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Severe Injuries to the Spine Can Initially Seem Like Whiplash

Jan 27, 2015 Brown Moore Spine Injury

Many people see an auto accident as a pain-in-the-neck for many reasons, and whiplash is definitely one of those reasons. Even a relatively minor bump from behind can send one’s head suddenly backward and forward, placing severe strain on the individual’s delicate neck. Even in low-impact collisions involving no vehicle damage, statistics indicate that between 35 and 58 percent of car occupants are at risk for whiplash injury.

Since whiplash is commonly associated with auto accidents, many individuals who walk away with neck pain assume the discomfort will go away with a little rest and over-the-counter pain medication. This decision can be a life-changing error — the pain may be an early warning of severe spinal cord injury (SCI), which can lead to long-term problems or even permanent disability if not diagnosed and treated quickly.

Pain in the Neck Requires a Trip to the Doctor

When auto accident whiplash injury victims first consult with an attorney, the first question they will likely hear is, “Have you seen a doctor?” Naturally, medical evidence is essential for any accidental injury case. However, the primary concern pertains to the victim’s long-term health.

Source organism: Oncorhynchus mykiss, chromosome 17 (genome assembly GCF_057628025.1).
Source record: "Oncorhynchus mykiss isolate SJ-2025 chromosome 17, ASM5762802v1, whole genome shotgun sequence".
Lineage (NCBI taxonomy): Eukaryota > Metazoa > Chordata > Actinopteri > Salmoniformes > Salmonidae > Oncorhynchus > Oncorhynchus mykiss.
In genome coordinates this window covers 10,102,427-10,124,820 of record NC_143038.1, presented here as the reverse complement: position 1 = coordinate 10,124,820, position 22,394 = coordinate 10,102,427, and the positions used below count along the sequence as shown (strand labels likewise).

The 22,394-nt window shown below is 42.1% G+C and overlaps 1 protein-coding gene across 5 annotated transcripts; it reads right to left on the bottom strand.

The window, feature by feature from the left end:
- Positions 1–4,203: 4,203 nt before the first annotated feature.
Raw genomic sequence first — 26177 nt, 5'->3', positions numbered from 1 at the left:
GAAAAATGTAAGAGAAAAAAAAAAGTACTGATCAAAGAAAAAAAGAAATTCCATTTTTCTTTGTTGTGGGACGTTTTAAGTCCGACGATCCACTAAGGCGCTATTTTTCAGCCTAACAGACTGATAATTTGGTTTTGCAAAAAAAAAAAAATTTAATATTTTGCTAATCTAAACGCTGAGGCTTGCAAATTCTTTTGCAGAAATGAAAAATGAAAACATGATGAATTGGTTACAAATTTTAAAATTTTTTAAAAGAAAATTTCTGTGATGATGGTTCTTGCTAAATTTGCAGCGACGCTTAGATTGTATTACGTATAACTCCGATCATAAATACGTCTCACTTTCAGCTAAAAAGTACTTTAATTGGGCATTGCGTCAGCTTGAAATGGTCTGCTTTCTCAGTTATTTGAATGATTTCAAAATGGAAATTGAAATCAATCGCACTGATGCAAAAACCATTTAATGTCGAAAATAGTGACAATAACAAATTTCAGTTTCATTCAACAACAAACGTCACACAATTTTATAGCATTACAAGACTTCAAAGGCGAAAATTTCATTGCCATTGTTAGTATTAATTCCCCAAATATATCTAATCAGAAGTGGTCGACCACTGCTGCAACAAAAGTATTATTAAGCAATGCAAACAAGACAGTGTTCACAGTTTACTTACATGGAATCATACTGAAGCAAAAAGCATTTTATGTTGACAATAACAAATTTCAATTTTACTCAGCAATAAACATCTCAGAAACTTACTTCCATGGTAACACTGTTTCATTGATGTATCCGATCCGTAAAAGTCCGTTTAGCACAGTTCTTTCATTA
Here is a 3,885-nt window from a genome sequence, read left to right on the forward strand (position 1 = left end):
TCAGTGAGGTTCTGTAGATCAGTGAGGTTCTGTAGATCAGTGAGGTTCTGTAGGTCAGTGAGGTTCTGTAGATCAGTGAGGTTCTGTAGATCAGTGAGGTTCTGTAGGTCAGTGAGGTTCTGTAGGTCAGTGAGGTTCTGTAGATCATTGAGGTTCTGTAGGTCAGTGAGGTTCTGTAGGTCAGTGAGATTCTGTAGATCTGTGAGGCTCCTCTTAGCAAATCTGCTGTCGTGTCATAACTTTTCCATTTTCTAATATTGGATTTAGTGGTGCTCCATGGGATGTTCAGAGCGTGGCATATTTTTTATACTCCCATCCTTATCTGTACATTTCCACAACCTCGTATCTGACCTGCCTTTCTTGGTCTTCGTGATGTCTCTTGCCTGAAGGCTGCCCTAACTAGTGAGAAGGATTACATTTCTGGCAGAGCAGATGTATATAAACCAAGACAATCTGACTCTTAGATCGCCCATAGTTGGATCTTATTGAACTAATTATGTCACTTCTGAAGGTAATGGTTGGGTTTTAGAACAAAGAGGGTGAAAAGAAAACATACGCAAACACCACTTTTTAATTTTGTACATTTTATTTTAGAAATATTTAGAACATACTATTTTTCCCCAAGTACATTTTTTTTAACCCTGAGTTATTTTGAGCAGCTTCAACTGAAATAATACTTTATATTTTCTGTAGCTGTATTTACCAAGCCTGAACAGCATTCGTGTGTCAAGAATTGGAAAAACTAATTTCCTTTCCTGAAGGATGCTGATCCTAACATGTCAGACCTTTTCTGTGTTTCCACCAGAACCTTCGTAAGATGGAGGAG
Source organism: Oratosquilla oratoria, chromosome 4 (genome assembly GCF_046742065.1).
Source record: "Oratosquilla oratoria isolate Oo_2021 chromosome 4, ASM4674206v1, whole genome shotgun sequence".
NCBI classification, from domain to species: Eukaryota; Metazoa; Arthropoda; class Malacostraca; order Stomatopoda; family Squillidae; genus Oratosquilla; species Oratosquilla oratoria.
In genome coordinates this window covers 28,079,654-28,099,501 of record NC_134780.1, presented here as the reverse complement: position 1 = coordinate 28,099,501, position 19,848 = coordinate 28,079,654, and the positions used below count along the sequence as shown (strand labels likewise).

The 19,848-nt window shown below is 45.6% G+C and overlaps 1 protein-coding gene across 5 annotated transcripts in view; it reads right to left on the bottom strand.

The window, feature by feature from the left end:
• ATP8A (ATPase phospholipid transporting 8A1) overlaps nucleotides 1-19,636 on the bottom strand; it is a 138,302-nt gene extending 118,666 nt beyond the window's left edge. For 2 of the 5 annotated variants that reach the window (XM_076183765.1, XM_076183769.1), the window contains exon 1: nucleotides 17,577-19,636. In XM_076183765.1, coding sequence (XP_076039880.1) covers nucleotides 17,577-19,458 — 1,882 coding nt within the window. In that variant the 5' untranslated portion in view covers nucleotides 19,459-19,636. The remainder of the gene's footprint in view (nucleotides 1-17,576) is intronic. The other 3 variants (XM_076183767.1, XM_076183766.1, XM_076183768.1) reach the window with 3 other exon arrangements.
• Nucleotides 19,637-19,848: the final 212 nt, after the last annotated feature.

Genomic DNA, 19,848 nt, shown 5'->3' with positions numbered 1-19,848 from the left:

As explained by Medscape, any trauma that leads to pain and other symptoms in the head and neck may be associated with whiplash. This type of injury comes from a variety of sources, such as the following:

  • Motor vehicle accidents (36 to 48 percent)
  • Falls (17 to 21 percent)
  • Violence (5 to 29 percent)
  • Recreational activities (7 to 16 percent)

Many people cannot simply walk away from an accident that damages the spine, so they receive the medical attention they need immediately. However, the damage can also be progressive in nature. Without an immediate diagnosis and proper isolation or other treatment, the damage can get worse over time. A person who initially walks off with whiplash symptoms can later experience a much more debilitating condition.

Doctors May Conduct a Number of Tests to Determine the Extent of These Injuries

When someone goes to a doctor with complaints of a headache, sore neck, dizziness, or tingling going down the arms, doctors typically begin with a physical exam. While physicians may send patients away wearing cervical collars to immobilize the injured area, they often take x-rays. Still, since x-rays do not reveal soft tissue damage, an MRI may be the next step.

When to Seek a Second Opinion

It is natural for anyone with injuries to seek guidance from the doctors who have treated their family members for years. Unfortunately, these doctors do not typically have access to the best equipment to diagnose and treat orthopedic injuries. To make sure their patients receive the best care, many family doctors refer patients to specialists.

Even without a referral from a family physician, victims of head or neck injury should see a medical specialist if there is any concern that they are receiving the best possible diagnosis and treatment. The spinal cord injury attorneys at our Charlotte, NC firm can often help provide referrals to respected physicians. To schedule a free initial consultation with one of our experienced lawyers, call us at 800-948-0577, or use our convenient online contact form.